|Τα γραφεία του λιμενικού είναι πράσινα....|
|In an effort to provide a more unified, secure campus that brings together its executive leadership and operational management, the Department of Homeland Security (DHS) is consolidating its headquarters in the National Capital Region at the 176-acre St. Elizabeths Campus. The multi-award winning United States Coast Guard Headquarters is the first project at the new DHS St. Elizabeths Campus and its portion alone involved the largest excavation project in D.C. history, creating 1.6 million cubic yards of dirt. While the U.S. Coast Guard is one of the five armed forces of the United States, it is the only military organization within the Department of Homeland Security.|
Formerly a government-run hospital for the insane which opened in 1855, the St. Elizabeths Hospital site is a National Historic Landmark. Located in the Anacostia neighborhood of southeast Washington, D.C., the new complex will unite more than 40 buildings spread out within the area while honoring the natural and historic site. The largest construction project in the Washington, D.C. metropolitan area since the Pentagon was built during World War II, eventually up to 14,000 DHS employees will be working on site.
Phase 1 delivered in 2013, Phase 2 will deliver in 2014, and Phase 3 has a projected completion date of Q4 2016. During construction, the General Services Administration increased its green building requirements for all newly constructed federal buildings from LEED Silver to LEED Gold. Despite the change, the team secured the Gold Certification earned in December, 2013.
Despite its massive scale, the use of glass to provide natural light and eight planted interconnected courtyards unite this very site-specific building. Completed in the summer of 2013, the Phase 1 U. S. Coast Guard Headquarters features several construction and operating measures in accordance with LEED v2.2 Gold certification, including:
|- Over 400,000 square feet of green roof above grade used for storm water management and energy efficiency - the remainder covers over-structure courtyards, which altogether will form the second largest green roof system in the nation.|
- Additional stormwater management system includes wet ponds, bio-swales and step pools to handle stormwater runoff for entire campus; the design team estimates that this entire system reduces onsite stormwater runoff by 47%.
- Enhanced commissioning of all building systems for maximum efficiency.
- Use of green housekeeping measures after completion and occupancy.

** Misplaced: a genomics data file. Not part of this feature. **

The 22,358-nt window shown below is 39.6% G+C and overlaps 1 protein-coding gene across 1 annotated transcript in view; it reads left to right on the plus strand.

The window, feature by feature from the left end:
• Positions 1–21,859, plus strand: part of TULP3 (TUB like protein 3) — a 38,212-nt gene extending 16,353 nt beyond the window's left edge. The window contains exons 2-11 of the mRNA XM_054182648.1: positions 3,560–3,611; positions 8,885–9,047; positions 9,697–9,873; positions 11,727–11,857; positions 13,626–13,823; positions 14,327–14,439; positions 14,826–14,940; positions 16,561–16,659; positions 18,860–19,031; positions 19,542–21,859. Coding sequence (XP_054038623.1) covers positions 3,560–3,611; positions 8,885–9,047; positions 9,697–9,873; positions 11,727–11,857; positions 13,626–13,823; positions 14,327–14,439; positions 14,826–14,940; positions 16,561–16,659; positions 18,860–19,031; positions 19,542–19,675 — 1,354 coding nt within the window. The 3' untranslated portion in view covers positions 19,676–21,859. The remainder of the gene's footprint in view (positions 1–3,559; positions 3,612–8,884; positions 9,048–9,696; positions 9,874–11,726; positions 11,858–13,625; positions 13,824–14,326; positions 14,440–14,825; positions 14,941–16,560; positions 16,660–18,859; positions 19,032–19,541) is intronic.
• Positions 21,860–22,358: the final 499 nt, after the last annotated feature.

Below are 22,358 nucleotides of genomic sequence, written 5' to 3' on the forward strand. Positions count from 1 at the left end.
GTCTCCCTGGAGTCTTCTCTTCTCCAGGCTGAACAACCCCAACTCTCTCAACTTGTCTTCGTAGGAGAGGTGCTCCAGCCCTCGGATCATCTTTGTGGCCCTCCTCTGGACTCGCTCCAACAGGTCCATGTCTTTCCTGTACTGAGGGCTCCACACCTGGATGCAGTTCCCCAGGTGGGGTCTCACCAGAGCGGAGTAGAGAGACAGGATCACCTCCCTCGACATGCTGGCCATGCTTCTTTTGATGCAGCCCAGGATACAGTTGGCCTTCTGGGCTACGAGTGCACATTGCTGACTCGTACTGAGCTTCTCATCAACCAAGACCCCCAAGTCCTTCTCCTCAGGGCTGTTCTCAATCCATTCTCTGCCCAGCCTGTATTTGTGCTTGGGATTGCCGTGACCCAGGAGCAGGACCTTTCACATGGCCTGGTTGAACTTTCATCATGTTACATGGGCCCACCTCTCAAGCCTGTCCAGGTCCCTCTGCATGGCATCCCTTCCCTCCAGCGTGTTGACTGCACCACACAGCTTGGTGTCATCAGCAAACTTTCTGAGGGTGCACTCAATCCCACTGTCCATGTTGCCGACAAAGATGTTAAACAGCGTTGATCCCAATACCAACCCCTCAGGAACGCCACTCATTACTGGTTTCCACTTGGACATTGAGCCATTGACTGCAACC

- Use of low-emitting construction materials and furnishings.
The project includes an 11-story office building which will provide 1.2 million square feet for 3,860 employees, a separate central utility plant and 2 seven-story parking garages. The whole project is built into a hillside and the elevation changes 120 feet on the 176-acre site.
"Complicating matters further were the discovery of two aquifers running through the hill, which would have been severely impacted by construction. Working with Philadelphia-based landscape architecture firm Andropogon, the design team developed an 11-level facility in which only the top two levels are above grade. The remaining nine levels are built into and extend out of the landscape, cascading down the hill almost as if Frank Lloyd Wright had transposed Fallingwater into a million-square-foot government facility...
"Each green roof and courtyard is both a literal and abstract expression of five local eco-regions, from the Piedmont uplands down to the coastal plain. There are 200,000 plants, more than 300 native trees, and about 100 varieties of sedum. One courtyard even features a dry river bed that mimics the actual bends of the Potomac as it stretches up toward Washington from the Chesapeake Bay," (AIArchitect, 2014).
Due to the variety of plants ranging from shrubs to grasses to Sedum mats from Sempergreen, there are four different soil blends on the project. Rooflite� growing media was specified, with Roofmeadow as the growing media consultant. In all, 18 roofs, nine courtyards, and two parking garages will be covered with living roofs. The greenroofs and on structure courtyards of the project used close to 10,000 yards of various rooflite� blends by the time Phase 1 was completed in 2013.
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